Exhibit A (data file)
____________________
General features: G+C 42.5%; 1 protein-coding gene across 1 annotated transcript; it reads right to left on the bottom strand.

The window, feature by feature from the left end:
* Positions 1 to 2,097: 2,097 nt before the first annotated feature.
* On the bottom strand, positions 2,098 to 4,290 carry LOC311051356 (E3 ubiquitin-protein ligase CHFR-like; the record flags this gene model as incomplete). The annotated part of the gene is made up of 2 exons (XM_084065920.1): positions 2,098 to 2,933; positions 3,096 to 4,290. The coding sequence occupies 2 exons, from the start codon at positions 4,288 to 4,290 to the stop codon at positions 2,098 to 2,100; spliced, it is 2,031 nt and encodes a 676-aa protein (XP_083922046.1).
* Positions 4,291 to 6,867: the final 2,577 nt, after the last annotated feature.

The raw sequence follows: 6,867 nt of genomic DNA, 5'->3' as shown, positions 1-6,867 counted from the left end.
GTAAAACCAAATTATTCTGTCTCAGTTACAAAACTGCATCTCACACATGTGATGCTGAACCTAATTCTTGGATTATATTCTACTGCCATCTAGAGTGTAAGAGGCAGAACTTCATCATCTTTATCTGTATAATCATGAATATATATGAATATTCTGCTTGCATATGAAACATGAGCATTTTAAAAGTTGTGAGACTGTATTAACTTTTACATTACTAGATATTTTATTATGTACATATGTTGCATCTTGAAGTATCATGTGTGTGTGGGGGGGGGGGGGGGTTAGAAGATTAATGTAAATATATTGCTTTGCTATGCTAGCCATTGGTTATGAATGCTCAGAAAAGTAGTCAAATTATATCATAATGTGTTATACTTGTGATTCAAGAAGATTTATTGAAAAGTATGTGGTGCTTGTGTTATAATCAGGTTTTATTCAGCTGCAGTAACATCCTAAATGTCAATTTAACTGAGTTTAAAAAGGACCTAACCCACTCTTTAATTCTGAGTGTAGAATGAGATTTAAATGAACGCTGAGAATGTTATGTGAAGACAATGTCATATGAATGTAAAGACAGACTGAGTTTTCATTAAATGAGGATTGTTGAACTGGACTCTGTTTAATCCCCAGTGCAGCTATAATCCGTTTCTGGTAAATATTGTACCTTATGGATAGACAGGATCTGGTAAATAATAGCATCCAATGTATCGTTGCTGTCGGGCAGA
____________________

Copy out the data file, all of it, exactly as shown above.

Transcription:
General features: G+C 42.5%; 1 protein-coding gene across 1 annotated transcript; it reads right to left on the bottom strand.

The window, feature by feature from the left end:
* Positions 1 to 2,097: 2,097 nt before the first annotated feature.
* On the bottom strand, positions 2,098 to 4,290 carry LOC311051356 (E3 ubiquitin-protein ligase CHFR-like; the record flags this gene model as incomplete). The annotated part of the gene is made up of 2 exons (XM_084065920.1): positions 2,098 to 2,933; positions 3,096 to 4,290. The coding sequence occupies 2 exons, from the start codon at positions 4,288 to 4,290 to the stop codon at positions 2,098 to 2,100; spliced, it is 2,031 nt and encodes a 676-aa protein (XP_083922046.1).
* Positions 4,291 to 6,867: the final 2,577 nt, after the last annotated feature.

The raw sequence follows: 6,867 nt of genomic DNA, 5'->3' as shown, positions 1-6,867 counted from the left end.
GTAAAACCAAATTATTCTGTCTCAGTTACAAAACTGCATCTCACACATGTGATGCTGAACCTAATTCTTGGATTATATTCTACTGCCATCTAGAGTGTAAGAGGCAGAACTTCATCATCTTTATCTGTATAATCATGAATATATATGAATATTCTGCTTGCATATGAAACATGAGCATTTTAAAAGTTGTGAGACTGTATTAACTTTTACATTACTAGATATTTTATTATGTACATATGTTGCATCTTGAAGTATCATGTGTGTGTGGGGGGGGGGGGGGGTTAGAAGATTAATGTAAATATATTGCTTTGCTATGCTAGCCATTGGTTATGAATGCTCAGAAAAGTAGTCAAATTATATCATAATGTGTTATACTTGTGATTCAAGAAGATTTATTGAAAAGTATGTGGTGCTTGTGTTATAATCAGGTTTTATTCAGCTGCAGTAACATCCTAAATGTCAATTTAACTGAGTTTAAAAAGGACCTAACCCACTCTTTAATTCTGAGTGTAGAATGAGATTTAAATGAACGCTGAGAATGTTATGTGAAGACAATGTCATATGAATGTAAAGACAGACTGAGTTTTCATTAAATGAGGATTGTTGAACTGGACTCTGTTTAATCCCCAGTGCAGCTATAATCCGTTTCTGGTAAATATTGTACCTTATGGATAGACAGGATCTGGTAAATAATAGCATCCAATGTATCGTTGCTGTCGGGCAGA